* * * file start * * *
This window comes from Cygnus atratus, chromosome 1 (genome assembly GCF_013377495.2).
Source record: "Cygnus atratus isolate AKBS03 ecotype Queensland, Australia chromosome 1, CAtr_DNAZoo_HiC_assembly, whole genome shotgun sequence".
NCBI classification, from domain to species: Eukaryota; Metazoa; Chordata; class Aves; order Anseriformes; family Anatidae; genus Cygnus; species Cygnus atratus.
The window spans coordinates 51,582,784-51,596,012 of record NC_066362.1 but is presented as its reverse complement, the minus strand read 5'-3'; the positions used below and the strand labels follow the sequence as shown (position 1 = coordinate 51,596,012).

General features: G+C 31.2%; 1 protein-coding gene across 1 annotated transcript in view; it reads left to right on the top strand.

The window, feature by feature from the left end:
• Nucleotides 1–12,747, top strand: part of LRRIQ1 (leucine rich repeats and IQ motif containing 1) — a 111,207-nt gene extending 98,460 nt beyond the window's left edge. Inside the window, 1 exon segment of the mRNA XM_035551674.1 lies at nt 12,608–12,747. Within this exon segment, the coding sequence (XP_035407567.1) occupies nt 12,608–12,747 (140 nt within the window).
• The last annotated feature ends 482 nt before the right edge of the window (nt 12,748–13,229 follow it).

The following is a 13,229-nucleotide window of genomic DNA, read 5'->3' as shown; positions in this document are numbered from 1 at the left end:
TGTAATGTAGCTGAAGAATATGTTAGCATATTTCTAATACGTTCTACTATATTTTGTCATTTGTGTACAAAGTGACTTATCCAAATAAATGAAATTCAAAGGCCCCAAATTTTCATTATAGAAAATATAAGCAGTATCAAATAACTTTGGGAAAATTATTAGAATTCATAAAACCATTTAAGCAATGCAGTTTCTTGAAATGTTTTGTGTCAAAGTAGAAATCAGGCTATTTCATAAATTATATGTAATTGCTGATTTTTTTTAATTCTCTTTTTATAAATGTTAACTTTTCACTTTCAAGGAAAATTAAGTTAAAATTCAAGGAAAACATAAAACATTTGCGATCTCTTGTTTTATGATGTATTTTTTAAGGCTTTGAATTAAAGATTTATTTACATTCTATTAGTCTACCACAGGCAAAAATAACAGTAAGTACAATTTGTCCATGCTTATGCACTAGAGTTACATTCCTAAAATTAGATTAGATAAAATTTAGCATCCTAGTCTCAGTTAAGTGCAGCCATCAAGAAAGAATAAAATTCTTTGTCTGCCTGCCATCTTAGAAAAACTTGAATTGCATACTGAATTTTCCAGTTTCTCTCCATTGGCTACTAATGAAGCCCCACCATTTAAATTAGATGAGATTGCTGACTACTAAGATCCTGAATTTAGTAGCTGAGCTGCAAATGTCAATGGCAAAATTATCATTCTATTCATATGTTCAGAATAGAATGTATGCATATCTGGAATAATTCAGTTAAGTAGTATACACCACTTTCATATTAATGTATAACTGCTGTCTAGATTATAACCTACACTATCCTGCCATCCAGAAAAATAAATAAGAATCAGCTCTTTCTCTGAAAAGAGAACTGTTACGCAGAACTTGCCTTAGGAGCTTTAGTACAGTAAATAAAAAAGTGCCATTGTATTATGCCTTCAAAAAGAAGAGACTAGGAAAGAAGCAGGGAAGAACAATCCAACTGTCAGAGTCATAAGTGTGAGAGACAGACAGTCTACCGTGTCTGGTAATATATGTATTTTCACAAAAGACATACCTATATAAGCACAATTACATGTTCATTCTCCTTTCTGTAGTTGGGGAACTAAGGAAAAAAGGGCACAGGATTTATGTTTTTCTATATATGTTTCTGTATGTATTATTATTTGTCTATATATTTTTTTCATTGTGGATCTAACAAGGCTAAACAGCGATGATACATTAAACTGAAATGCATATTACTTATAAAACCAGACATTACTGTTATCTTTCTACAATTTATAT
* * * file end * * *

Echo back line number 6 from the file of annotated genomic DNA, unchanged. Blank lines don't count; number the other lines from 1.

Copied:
The window, feature by feature from the left end: